Quilling Tools And Supplies
Simple Paper Quilling Things That You Need
Quilling Tools And Supplies
There are several tools you need to get you started, but you really don't need to spend a lot, or even buy the 'right' quilling tools. By experimenting with your new hobby, and with different things you have lying around your house, you can indulge yourself and (almost) not spend a cent!
The most important tool you'll need is a paper quilling tool, or slotted tool - basically, something to twirl the paper around. With a slotted or quilling tool, you slip the end of the paper into the slot, and begin loosely winding the paper around it. When you have what you're after, you slip the paper off and manipulate the paper to achieve the look you want. A stainless steel tool is best as it won't rust and potentially leave marks on your paper. Something you can use to improvise with, is a large darning needle. The eye should be long enough to take a thin piece of paper, and you can wind the paper around the tip of the needle (bear in mind you might have trouble slipping the paper off the end!).
The next most important thing is - paper! If you don't have paper you can't quill! Paper is usually cut into 1/8 inch strips, but they can go up to an inch in width. Bear in mind what you want to use your completed quilled project for - inch-thick paper won't sit nicely in an envelope for a Christmas card, but it would be perfect for a framed picture. You can purchase paper pre-cut, or cut your own. In the case of the latter, you'll need a steel rule to keep the paper width even, and a blade or a pair of scissors. If you are a papercrafts aficionado, you can even use your guillotine or trimmer. Different paper can be used, but beware that the thicker the paper, the stronger the glue you'll need to keep the shape of the paper, and the more the likelihood the paper will crease, not curl. With quilling, thinner paper is best.
Glue is the next most important, and a strong clear glue is the best. Make sure it actually dries clear though - you don't want to ruin your project with a blob of white glue where it can be seen! With glue, too, the trick is - less is more. Just a dab'll do ya, as the old advertisement goes. You can get this minimal approach by using a hatpin or toothpick to apply your glue. When you stick the end of the paper to the coil, a tiny blob might be okay, but when you need to place the quilled paper onto the card or paper you don't want a huge dollop. Use the hatpin or toothpick to put tiny dots of glue on the edges of the paper.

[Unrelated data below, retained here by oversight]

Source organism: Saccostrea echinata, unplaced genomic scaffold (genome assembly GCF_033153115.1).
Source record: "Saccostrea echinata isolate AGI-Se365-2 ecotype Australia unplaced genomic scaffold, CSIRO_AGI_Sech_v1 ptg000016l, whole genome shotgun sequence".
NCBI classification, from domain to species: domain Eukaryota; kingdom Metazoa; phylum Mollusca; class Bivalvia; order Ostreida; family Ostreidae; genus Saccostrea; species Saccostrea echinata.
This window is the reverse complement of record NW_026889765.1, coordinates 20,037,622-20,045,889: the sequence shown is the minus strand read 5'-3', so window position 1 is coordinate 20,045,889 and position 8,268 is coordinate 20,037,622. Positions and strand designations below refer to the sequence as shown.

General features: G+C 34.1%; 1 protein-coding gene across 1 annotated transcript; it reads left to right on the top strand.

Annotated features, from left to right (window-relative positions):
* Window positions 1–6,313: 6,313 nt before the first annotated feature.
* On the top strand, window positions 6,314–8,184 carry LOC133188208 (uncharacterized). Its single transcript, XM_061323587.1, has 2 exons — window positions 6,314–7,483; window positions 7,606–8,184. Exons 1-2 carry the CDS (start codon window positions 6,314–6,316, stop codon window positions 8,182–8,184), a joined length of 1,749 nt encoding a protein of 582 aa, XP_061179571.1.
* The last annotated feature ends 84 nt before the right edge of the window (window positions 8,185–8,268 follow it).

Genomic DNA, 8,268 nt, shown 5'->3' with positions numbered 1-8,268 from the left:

Sticky paper can also be used in your projects. You can place the quilled paper on the sticky paper, and then use glitter as a backdrop on the sticky paper. Just lightly sprinkle the glitter over the completed project and tap off the excess glitter.
Something you might find handy, that you can find around the house, is a sheet of corrugated paper. If you don't have any, grab a cardboard box and tear off a piece, then gently prise the top layer off the 'cardboard'. Sandwiched between the outer layers should be a corrugated piece of thick paper. You might be asking 'What is that for?' Well, you can place your prepared quilled paper onto it, and if there is any leaking glue, it won't stick completely to the cardboard, and you will be able to lift it off with a toothpick! Plus, it will save your table tops from the glue - and your quilled paper! Something else that will save you time and bother is a plastic chopping board that you can curl and carry to a bin, so you don't end up with offcuts, glitter and other bits and bobs on your floor.
By looking around your house, you should be able to find something that will get you out of a fix until you're able to purchase 'proper' quilling supplies and tools, should you want to.
2007 Quilling Resources